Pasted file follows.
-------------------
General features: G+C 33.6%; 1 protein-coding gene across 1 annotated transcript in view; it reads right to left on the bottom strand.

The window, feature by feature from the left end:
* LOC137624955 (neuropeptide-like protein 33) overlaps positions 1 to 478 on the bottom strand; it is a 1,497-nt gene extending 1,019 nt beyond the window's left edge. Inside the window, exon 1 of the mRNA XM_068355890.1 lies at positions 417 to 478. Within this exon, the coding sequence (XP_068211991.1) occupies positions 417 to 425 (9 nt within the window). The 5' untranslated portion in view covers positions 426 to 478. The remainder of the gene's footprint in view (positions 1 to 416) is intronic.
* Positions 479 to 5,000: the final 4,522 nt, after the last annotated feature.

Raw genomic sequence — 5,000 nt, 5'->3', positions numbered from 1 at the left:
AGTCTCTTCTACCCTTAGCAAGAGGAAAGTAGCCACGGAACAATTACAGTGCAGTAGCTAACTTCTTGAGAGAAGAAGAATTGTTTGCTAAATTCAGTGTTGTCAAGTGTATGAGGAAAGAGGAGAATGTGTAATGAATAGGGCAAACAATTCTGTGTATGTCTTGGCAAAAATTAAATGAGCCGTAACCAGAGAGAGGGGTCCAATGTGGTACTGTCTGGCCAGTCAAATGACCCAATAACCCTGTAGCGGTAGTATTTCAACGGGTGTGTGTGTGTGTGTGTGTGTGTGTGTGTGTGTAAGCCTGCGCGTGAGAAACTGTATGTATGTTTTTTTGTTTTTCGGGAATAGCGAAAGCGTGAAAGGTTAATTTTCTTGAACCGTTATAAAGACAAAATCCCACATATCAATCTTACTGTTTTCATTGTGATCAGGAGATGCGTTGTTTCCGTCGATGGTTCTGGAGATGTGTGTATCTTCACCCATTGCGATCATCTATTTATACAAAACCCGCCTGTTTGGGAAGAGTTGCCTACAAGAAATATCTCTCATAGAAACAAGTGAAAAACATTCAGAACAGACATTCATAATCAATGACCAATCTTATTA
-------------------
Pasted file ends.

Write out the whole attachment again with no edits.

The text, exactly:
General features: G+C 33.6%; 1 protein-coding gene across 1 annotated transcript in view; it reads right to left on the bottom strand.

The window, feature by feature from the left end:
* LOC137624955 (neuropeptide-like protein 33) overlaps positions 1 to 478 on the bottom strand; it is a 1,497-nt gene extending 1,019 nt beyond the window's left edge. Inside the window, exon 1 of the mRNA XM_068355890.1 lies at positions 417 to 478. Within this exon, the coding sequence (XP_068211991.1) occupies positions 417 to 425 (9 nt within the window). The 5' untranslated portion in view covers positions 426 to 478. The remainder of the gene's footprint in view (positions 1 to 416) is intronic.
* Positions 479 to 5,000: the final 4,522 nt, after the last annotated feature.

Raw genomic sequence — 5,000 nt, 5'->3', positions numbered from 1 at the left:
AGTCTCTTCTACCCTTAGCAAGAGGAAAGTAGCCACGGAACAATTACAGTGCAGTAGCTAACTTCTTGAGAGAAGAAGAATTGTTTGCTAAATTCAGTGTTGTCAAGTGTATGAGGAAAGAGGAGAATGTGTAATGAATAGGGCAAACAATTCTGTGTATGTCTTGGCAAAAATTAAATGAGCCGTAACCAGAGAGAGGGGTCCAATGTGGTACTGTCTGGCCAGTCAAATGACCCAATAACCCTGTAGCGGTAGTATTTCAACGGGTGTGTGTGTGTGTGTGTGTGTGTGTGTGTGTGTAAGCCTGCGCGTGAGAAACTGTATGTATGTTTTTTTGTTTTTCGGGAATAGCGAAAGCGTGAAAGGTTAATTTTCTTGAACCGTTATAAAGACAAAATCCCACATATCAATCTTACTGTTTTCATTGTGATCAGGAGATGCGTTGTTTCCGTCGATGGTTCTGGAGATGTGTGTATCTTCACCCATTGCGATCATCTATTTATACAAAACCCGCCTGTTTGGGAAGAGTTGCCTACAAGAAATATCTCTCATAGAAACAAGTGAAAAACATTCAGAACAGACATTCATAATCAATGACCAATCTTATTA